The case study shows that in the tour operator industry, competition has led to consolidation. This seems to be a lucrative business, however, as tour operators receive about 87.9% of their revenue by planning, assembling and selling package tours. Tour operators derive 34.1% of their profits from domestic tours and the remainder from international tours (IBIS World, February 2013). Tourists from China, India and Brazil have been arriving in large numbers (Real Business, 2013). Thus an analysis of the competitive and external environment (PESTLE – Appendix A) would help tour operators define their strategy.
External Environment Analysis – PESTLE
Political stability in the context of growth pertains to strong institutions, an efficient bureaucracy, low corruption and a business climate conducive to investment (Shepherd, 2004). The UK tourism industry is unable to compete against international competitors due to lack of support from local government in the form of reforms and hence unable to reach its full potential (Stamford, 2009). Visit Britain expects tourism to develop into an industry worth £ 113bn if properly managed. However, despite tourism funding by the government being doubled since 1997, there is a threat that UK tourism sector could slip behind international competitors.
The tour operators’ industry has faced both economic and structural challenges over the past five years and through 2013-14 (IBIS World, October 2013). Industry revenues have been as a result of economic downturn, lower disposable incomes and reduced consumer confidence, due to which domestic tourists seek cheaper destinations. Tour operators’ revenues in 2008 shows an increase over 2005 – from €60bn to €84bn (Appendix B) but this could also be due to rise in tour prices, rise in airfares and hotel charges. Therefore, loss of consumer confidence and declining incomes is a threat to the sector.
Several factors such as reunification of Germany, expansion of the European Union and International terrorism and war, have impacted the sector (Tourism Ireland, 2009). However, demographic changes, lifestyle changes have influenced the choice of destinations and travel patterns. Consumers demand value for money and consumers seeking peace of mind prefer packaged holidays (Euromonitor International, 2013). Tour operators now sell versatile, diverse packages, but also the effect of credit crunch on tourism. Consumers have responded to the credit crunch by choosing to holiday within the UK which has led to the trend of ‘staycation’ (Williams, 2008). Staycation holidays have increased by 13% and outbound travel has decreased by 18% (Stamford, 2009a), which indicates that staycare and bundled holidays give tour operators the ability to update their product offerings.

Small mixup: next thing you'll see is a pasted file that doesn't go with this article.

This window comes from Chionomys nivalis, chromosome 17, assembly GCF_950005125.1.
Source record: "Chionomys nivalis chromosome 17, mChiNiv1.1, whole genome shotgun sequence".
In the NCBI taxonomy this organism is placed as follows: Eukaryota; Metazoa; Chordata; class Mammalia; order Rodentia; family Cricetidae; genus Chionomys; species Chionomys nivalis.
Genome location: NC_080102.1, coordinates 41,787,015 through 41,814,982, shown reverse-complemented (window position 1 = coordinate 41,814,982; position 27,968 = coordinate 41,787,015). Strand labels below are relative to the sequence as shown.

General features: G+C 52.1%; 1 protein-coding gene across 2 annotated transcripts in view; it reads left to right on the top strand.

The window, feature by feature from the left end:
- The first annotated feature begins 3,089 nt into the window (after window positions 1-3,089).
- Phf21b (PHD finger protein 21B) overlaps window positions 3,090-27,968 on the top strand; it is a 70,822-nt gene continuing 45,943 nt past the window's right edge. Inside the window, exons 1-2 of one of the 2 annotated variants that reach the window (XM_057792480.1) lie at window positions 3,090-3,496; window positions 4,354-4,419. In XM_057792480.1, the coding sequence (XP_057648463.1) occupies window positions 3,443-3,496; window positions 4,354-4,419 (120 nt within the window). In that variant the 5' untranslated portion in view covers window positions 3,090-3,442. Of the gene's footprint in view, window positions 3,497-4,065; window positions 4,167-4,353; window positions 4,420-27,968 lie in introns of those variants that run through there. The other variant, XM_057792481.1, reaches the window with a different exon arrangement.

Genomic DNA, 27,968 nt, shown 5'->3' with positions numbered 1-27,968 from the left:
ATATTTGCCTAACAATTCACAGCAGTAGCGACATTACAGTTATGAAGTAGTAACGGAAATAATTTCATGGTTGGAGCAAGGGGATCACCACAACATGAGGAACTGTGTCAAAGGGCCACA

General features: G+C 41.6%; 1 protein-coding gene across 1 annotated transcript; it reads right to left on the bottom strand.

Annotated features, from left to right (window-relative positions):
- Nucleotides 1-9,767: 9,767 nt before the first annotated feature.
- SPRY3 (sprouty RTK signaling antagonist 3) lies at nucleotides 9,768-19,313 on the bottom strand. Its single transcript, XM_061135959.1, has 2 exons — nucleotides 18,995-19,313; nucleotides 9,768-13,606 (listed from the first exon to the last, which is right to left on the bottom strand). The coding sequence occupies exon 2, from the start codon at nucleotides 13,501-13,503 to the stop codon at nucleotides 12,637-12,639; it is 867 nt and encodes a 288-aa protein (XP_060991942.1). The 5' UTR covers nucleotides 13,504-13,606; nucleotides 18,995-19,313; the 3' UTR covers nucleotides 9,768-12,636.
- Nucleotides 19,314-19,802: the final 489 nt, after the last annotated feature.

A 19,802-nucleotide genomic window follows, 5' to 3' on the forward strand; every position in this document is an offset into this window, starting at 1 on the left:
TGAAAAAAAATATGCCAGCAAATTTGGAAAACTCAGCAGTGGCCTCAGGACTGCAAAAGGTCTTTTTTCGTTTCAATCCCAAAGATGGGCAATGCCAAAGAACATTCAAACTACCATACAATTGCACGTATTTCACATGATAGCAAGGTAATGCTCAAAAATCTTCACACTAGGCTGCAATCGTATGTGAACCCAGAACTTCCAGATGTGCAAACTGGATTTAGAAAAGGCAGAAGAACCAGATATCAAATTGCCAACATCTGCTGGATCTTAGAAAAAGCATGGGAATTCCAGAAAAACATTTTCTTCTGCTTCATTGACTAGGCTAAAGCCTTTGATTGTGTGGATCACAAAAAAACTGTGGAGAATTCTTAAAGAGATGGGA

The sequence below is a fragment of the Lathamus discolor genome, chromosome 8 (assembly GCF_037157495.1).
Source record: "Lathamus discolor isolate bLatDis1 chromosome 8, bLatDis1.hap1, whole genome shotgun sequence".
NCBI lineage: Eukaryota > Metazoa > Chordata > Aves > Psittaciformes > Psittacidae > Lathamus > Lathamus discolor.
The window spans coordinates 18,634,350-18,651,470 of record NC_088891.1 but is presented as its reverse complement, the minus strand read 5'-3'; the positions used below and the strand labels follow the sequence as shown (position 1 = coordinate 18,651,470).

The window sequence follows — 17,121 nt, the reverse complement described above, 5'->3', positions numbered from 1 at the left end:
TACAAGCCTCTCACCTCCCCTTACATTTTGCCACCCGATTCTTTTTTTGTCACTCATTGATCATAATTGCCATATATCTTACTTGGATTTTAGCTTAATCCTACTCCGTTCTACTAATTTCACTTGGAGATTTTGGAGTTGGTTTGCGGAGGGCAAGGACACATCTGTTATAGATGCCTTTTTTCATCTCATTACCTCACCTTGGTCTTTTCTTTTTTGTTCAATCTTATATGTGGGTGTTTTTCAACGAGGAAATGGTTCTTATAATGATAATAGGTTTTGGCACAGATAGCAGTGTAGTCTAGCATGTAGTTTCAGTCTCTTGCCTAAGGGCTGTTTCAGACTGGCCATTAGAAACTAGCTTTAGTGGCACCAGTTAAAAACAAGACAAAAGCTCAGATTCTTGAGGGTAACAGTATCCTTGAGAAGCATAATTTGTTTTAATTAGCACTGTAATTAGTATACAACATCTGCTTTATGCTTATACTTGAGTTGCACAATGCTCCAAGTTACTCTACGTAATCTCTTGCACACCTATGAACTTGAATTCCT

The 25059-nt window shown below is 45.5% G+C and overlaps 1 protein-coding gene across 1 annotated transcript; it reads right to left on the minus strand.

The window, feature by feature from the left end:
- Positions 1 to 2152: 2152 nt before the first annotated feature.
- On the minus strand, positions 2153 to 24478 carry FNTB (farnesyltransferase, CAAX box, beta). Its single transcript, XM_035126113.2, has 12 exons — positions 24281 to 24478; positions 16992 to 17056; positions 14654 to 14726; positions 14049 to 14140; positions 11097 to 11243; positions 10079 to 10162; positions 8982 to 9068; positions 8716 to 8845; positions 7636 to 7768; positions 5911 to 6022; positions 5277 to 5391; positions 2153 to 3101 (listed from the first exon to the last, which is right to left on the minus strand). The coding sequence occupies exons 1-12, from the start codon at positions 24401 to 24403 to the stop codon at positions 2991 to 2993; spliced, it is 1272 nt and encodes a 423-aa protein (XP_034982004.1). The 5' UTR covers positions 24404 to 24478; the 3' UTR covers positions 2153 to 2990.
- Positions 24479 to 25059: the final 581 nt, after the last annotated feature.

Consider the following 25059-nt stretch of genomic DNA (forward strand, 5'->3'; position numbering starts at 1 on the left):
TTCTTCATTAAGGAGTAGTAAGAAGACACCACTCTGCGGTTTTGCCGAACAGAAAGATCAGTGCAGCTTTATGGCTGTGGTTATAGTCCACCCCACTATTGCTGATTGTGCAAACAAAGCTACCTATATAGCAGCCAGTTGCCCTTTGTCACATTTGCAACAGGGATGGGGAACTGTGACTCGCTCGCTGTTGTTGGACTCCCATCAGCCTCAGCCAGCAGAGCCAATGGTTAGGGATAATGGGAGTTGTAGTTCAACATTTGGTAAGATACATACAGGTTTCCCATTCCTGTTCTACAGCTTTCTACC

Technology has empowered the consumer in many ways. Low cost airlines have made holidays more affordable; in addition are the high-speed train networks. Internet penetration provides an additional distribution channel. Technology allows access to consumer data which makes it easier for customers to customize their offerings. Mobile technology and social networking allowed consumers to search for information, compare and read reviews about service providers before booking their vacation. This has helped major tour operators like TUI, through the differentiation strategy, to target specific segments. Technology is therefore an opportunity to exploit the industry.
Tourism is generally associated with environmental degradation and ecological imbalance. The region is negatively impacted when the level of tourists exceed the environment’s ability to cope with the use (UNEP, n.d.). In addition, natural resources are depleted; land area is reduced as infrastructure development takes place. Local resources are also used up by tourists thereby impacting the lives of the local people. Pollution, both noise and air, also impact the environment. Threat to the environment is a threat to the sector.
The tour operators offering packaged holidays are bound to procure a licence called an Air Travel Organiser’s Licence (ATOL), and also contribute to a central protection fund called Air Travel Trust (ATT) (CAA, n.d.). Those who offer packages without air travel are bonded with other bodies such as Association of British Travel Agents. These regulations protect consumers against fraud. However, obtaining such licences can be costly and indirectly impact tour costs, thereby a threat to the sector.
Analysis – PESTLE
Anticipating and interpreting change in the market place has become important (Fahey, 2003). While economic recession is the major threat facing tour operators, opportunities too, exist if certain structural changes are incorporated. The political, economic and legal environments pose threat to the sector but changes in the socio-cultural and technological environment offer opportunities. The tour operators should base their strategies on strategic intent, capability-leverage and market creation (Leavy, 2003).
The key drivers of change could be online sales, facilitated by technology as Euromonitor International (2013) expects online sales to be the largest proportion of sales by 2017. The ‘staycation’ trend also presents immense opportunity to the tour operators. However, more important than strategic planning is the manner in which planning is carried out (Ansoff, cited in Godet, 2000). Therefore, despite lack of government support, tour operators could design packaged holidays within England and interact with consumers through social networking platforms.